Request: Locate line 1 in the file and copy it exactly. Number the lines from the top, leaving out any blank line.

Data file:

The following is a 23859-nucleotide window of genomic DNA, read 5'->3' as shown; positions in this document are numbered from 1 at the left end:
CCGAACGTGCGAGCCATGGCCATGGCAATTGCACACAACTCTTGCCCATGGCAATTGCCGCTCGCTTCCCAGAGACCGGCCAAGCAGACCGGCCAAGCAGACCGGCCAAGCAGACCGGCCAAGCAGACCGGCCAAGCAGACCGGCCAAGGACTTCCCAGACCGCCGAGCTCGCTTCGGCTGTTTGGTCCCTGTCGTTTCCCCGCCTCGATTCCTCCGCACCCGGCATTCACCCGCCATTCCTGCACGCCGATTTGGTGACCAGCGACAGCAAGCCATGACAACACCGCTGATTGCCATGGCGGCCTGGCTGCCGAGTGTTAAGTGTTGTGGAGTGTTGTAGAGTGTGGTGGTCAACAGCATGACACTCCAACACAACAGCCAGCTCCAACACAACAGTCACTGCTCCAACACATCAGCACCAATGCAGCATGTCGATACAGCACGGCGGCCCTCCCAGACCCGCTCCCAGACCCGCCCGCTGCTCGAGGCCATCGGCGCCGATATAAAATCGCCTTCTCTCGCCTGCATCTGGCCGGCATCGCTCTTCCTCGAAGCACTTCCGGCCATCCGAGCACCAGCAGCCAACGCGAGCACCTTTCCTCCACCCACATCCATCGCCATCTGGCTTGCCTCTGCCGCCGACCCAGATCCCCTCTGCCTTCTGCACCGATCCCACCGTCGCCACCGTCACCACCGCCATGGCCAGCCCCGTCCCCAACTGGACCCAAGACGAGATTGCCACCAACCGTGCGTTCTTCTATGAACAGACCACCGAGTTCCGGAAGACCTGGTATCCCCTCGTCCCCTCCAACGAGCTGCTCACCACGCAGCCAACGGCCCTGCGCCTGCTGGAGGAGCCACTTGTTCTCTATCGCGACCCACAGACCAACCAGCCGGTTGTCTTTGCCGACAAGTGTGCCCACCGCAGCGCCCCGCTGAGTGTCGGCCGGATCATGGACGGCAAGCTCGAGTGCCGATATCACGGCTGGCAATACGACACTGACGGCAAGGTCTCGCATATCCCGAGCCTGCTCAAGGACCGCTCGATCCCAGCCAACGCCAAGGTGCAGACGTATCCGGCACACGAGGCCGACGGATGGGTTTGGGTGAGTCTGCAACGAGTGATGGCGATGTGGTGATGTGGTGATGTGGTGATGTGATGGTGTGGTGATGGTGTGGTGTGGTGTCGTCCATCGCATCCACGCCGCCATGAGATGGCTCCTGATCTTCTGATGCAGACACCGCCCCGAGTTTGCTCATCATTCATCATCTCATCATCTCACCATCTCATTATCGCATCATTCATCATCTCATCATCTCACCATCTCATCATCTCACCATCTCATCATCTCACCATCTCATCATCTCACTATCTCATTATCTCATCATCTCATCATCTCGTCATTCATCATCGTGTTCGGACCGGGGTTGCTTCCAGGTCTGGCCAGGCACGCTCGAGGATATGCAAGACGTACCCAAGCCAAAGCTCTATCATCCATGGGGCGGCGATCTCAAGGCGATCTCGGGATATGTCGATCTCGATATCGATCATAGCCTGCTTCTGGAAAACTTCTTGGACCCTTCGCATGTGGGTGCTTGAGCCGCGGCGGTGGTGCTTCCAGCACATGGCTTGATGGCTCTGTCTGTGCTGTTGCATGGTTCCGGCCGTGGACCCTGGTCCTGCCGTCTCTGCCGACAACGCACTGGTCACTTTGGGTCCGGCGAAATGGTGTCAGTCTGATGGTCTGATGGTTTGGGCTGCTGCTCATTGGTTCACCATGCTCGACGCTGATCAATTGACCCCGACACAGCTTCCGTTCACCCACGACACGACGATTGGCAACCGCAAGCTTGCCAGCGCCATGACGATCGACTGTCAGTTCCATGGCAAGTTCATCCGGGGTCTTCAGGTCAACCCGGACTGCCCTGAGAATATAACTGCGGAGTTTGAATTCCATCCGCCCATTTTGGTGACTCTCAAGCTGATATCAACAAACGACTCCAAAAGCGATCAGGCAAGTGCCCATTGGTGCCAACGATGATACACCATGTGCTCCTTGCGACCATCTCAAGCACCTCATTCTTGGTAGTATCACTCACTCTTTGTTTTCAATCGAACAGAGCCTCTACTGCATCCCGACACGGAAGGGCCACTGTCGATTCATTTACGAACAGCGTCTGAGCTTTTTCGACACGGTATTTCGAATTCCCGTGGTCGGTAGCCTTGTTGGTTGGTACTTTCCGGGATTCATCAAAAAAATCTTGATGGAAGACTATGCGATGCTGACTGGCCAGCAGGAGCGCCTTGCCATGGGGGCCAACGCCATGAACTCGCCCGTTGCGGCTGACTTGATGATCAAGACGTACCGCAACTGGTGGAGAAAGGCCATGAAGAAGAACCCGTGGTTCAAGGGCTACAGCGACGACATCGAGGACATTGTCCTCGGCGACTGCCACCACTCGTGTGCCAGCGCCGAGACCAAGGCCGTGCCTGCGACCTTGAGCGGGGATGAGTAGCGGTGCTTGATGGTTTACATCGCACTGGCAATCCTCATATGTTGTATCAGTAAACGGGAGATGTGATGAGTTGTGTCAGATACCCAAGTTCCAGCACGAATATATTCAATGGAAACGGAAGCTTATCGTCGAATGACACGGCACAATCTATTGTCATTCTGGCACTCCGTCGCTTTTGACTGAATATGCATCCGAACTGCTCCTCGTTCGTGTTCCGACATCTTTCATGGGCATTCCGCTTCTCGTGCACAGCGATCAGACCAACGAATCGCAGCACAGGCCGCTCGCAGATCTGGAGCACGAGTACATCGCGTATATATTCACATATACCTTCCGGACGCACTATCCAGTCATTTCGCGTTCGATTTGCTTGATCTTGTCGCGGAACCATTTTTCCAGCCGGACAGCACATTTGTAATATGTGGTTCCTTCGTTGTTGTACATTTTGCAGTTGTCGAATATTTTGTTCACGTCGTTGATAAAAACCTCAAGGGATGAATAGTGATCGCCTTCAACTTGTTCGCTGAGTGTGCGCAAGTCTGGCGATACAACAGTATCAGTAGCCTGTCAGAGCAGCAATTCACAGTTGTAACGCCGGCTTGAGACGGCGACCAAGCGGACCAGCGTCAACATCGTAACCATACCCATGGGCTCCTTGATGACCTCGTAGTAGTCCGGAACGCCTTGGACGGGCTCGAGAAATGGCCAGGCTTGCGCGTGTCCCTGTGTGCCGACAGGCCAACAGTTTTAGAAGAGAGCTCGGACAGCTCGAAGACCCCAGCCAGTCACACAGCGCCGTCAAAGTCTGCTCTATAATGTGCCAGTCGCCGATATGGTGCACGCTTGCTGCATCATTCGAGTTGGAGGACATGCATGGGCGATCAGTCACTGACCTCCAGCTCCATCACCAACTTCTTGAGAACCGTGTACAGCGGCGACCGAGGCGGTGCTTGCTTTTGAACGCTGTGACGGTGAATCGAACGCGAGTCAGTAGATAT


The following is a 23859-nucleotide window of genomic DNA, read 5'->3' as shown; positions in this document are numbered from 1 at the left end: